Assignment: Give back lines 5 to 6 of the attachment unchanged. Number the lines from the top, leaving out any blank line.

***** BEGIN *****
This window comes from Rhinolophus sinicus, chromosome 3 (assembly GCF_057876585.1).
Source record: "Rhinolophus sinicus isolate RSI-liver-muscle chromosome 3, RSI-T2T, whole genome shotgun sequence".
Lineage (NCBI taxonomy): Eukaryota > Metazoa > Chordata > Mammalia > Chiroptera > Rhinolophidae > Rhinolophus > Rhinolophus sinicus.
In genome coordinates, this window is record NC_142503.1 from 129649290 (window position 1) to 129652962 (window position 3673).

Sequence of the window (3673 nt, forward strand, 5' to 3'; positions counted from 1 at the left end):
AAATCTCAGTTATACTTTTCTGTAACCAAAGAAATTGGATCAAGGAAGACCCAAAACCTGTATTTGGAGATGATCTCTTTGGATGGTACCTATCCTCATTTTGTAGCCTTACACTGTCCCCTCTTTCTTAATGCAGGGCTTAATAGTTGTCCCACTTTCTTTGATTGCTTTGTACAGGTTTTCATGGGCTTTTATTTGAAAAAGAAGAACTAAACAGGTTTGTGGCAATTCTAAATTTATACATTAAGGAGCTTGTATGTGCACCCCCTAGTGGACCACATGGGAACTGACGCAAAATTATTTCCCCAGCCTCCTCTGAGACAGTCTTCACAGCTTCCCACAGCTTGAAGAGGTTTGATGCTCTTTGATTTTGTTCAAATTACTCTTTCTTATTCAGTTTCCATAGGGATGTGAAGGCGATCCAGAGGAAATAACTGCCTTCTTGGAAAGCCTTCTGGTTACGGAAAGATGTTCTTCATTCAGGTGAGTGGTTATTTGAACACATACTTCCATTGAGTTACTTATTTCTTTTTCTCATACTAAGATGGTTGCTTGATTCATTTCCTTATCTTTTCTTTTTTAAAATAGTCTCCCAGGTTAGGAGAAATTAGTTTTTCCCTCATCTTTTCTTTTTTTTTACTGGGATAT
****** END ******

Sequence of the window (3673 nt, forward strand, 5' to 3'; positions counted from 1 at the left end):
AAATCTCAGTTATACTTTTCTGTAACCAAAGAAATTGGATCAAGGAAGACCCAAAACCTGTATTTGGAGATGATCTCTTTGGATGGTACCTATCCTCATTTTGTAGCCTTACACTGTCCCCTCTTTCTTAATGCAGGGCTTAATAGTTGTCCCACTTTCTTTGATTGCTTTGTACAGGTTTTCATGGGCTTTTATTTGAAAAAGAAGAACTAAACAGGTTTGTGGCAATTCTAAATTTATACATTAAGGAGCTTGTATGTGCACCCCCTAGTGGACCACATGGGAACTGACGCAAAATTATTTCCCCAGCCTCCTCTGAGACAGTCTTCACAGCTTCCCACAGCTTGAAGAGGTTTGATGCTCTTTGATTTTGTTCAAATTACTCTTTCTTATTCAGTTTCCATAGGGATGTGAAGGCGATCCAGAGGAAATAACTGCCTTCTTGGAAAGCCTTCTGGTTACGGAAAGATGTTCTTCATTCAGGTGAGTGGTTATTTGAACACATACTTCCATTGAGTTACTTATTTCTTTTTCTCATACTAAGATGGTTGCTTGATTCATTTCCTTATCTTTTCTTTTTTAAAATAGTCTCCCAGGTTAGGAGAAATTAGTTTTTCCCTCATCTTTTCTTTTTTTTTACTGGGATAT